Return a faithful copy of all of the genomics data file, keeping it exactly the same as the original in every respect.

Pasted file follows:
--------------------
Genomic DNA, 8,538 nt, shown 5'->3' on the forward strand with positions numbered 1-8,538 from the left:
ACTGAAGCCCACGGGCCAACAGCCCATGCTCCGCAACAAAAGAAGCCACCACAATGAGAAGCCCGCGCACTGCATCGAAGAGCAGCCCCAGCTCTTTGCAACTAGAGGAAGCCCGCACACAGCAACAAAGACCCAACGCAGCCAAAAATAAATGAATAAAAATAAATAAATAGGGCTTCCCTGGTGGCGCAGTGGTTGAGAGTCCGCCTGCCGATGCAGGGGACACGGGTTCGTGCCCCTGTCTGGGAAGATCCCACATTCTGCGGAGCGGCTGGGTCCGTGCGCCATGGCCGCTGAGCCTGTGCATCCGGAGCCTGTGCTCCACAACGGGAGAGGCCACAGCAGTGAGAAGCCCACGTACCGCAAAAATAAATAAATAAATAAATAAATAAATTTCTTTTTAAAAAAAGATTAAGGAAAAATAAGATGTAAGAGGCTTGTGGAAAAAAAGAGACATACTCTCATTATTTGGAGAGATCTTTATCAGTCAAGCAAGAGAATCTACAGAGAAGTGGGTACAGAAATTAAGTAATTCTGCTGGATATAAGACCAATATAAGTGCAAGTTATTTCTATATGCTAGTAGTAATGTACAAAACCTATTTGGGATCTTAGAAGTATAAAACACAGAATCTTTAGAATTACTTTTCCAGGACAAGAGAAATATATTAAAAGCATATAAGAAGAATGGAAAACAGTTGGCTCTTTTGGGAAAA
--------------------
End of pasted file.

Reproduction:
Genomic DNA, 8,538 nt, shown 5'->3' on the forward strand with positions numbered 1-8,538 from the left:
ACTGAAGCCCACGGGCCAACAGCCCATGCTCCGCAACAAAAGAAGCCACCACAATGAGAAGCCCGCGCACTGCATCGAAGAGCAGCCCCAGCTCTTTGCAACTAGAGGAAGCCCGCACACAGCAACAAAGACCCAACGCAGCCAAAAATAAATGAATAAAAATAAATAAATAGGGCTTCCCTGGTGGCGCAGTGGTTGAGAGTCCGCCTGCCGATGCAGGGGACACGGGTTCGTGCCCCTGTCTGGGAAGATCCCACATTCTGCGGAGCGGCTGGGTCCGTGCGCCATGGCCGCTGAGCCTGTGCATCCGGAGCCTGTGCTCCACAACGGGAGAGGCCACAGCAGTGAGAAGCCCACGTACCGCAAAAATAAATAAATAAATAAATAAATAAATTTCTTTTTAAAAAAAGATTAAGGAAAAATAAGATGTAAGAGGCTTGTGGAAAAAAAGAGACATACTCTCATTATTTGGAGAGATCTTTATCAGTCAAGCAAGAGAATCTACAGAGAAGTGGGTACAGAAATTAAGTAATTCTGCTGGATATAAGACCAATATAAGTGCAAGTTATTTCTATATGCTAGTAGTAATGTACAAAACCTATTTGGGATCTTAGAAGTATAAAACACAGAATCTTTAGAATTACTTTTCCAGGACAAGAGAAATATATTAAAAGCATATAAGAAGAATGGAAAACAGTTGGCTCTTTTGGGAAAA